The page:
- British Cycling level 2 coaching course.
Did mine last weekend, really long days but well worth it. Nothing to be worried about if you go into it with your head screwed on – the tutor were first class, really supportive and obviously keen to get the best out of everyone involved.
Punctuality is King, there not joking when they say theres a lot to get through…
And most important Enjoy!Posted 5 years ago
It is a proper training course, rather than a mickey mouse turn up and you get the bit of paper. Having said that when I did mine the trainers were friendly, helpful and profesional. There is nothing to get nervous about, but it’s good that you’ve read the stuff beforehand. You will have some homework to do before day 2, so don’t plan to go out on the piss!
It’s a really good course, you do feel after the end of the 2 days that you can run a session for kids.
The paperwork between the course and assesment is quite erm, full on, as in there is a lot to do.
When I did mine there was a wide range of both cycling and coaching abilitites, ie some people were casual riders, some had never coached a thing in there life before, some were great riders but with no coaching experience and some were already outdoor activity educators getting another qualification, the course seemed to work for all.
Relax, enjoy it, take feedback in the way it is meant, this is the first step on the coaching ladder, you’re not meant to be perfect, nor are you expected to be.
Have fun, coaching kids is great. It was pissing down last night, I really didn’t want to be outside, but 9 kids had a great time splashing around in the rain and therefore my day ended on a good note.Posted 5 years ago
I think my main worry is that having read the coaching manuals that I haven’t digested it all and I’ll fall well short of what’s expected. I also understand that it’s not in their best interest for people to fail either.
How prepared were you when you started?
2tyred, assuming you’ve applied and paid they will then send out three coaching manuals for you to read, two level 1’s and a level 2 as well as emailing you an induction pack. I didn’t get one emailed so I contacted Phil Ball (firstname.lastname@example.org) and he emailed one to me.Posted 5 years agohammeriteMember
Don’t worry about it Mulletus. If you’ve done the reading beforehand you’ve already done more than most would when turning up for the course (certainly if my course was anything to go by). I found the reading was more helpful for the coursework afterwards than the stuff covered on the 2 days.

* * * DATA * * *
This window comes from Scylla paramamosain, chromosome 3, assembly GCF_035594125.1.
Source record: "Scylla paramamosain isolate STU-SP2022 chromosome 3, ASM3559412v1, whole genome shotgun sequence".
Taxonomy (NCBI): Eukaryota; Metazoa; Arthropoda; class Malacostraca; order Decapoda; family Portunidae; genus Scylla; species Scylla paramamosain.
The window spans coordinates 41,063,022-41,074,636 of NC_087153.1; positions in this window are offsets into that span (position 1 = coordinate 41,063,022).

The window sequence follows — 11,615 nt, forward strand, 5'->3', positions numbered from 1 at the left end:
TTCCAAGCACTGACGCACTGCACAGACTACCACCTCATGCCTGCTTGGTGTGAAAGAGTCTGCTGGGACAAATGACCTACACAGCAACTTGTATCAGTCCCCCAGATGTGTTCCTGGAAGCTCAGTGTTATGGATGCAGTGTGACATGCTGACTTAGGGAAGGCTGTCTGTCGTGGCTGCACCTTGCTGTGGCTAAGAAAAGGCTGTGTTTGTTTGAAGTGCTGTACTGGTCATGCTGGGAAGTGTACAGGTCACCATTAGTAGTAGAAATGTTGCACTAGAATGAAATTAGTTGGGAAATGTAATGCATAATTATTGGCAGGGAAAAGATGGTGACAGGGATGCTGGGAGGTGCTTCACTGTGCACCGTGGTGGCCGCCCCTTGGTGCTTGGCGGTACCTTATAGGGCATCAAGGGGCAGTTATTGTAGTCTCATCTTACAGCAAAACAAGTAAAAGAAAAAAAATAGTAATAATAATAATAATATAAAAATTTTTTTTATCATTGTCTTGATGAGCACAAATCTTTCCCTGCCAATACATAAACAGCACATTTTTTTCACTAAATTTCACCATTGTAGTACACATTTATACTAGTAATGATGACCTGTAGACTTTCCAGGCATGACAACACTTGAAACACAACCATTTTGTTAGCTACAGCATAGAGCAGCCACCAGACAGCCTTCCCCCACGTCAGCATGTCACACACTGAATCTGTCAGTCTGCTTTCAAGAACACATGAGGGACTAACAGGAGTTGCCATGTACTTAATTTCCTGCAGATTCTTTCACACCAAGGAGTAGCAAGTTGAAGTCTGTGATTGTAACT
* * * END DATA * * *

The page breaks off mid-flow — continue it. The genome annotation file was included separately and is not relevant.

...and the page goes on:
Agree with pretty much everything else gearfreak has said.Posted 5 years ago
That’s good to know gearfreak and hammerite.
There is alot in there that you can glance over but a lot geared at H&S and risk assesment that I’m not too fimiliar with.
They say bring a bike with on and off road capabilities. Will I look a knob if I turn up with my cx bike with carbon tubs? It’s the only bike I have fully bulit for the task. 😀Posted 5 years ago
I’ve self funded mine as it’s something I really want to do. There is funding available to certain regions which are detailed on the BC site. I was also advised to go straight to level 2 because I’m an experienced cyclist.
You will also need a valid 1st aid qualification too.Posted 5 years agosummitsupMember
Just waiting for my level two to come back from BC.
If you are a keen cyclist then you will be fine. The main thing is getting your head round breaking down techniques and be able to translate that information into a session that your group can get the most out of. You get some books (Gears 1 and 2) that give you an idea of how to set sessions out and what to put in them.
I really enjoyed my course and have just finished my level 2 MTB, which was a lot more chilled as opposed to the intense general level 2. Just got to get my general level 2 signed off to start my six sessions for this.
Good time management and session planning with progression are key to getting the best out of the course.
One last thing. most of the instructors seem to be Road / track focused as the MTB level 2 is relatively new they seem to forget about it when mentioning possible progression for coaching.
EnjoyPosted 5 years ago
The topic ‘British Cycling level 2 coaching course.’ is closed to new replies.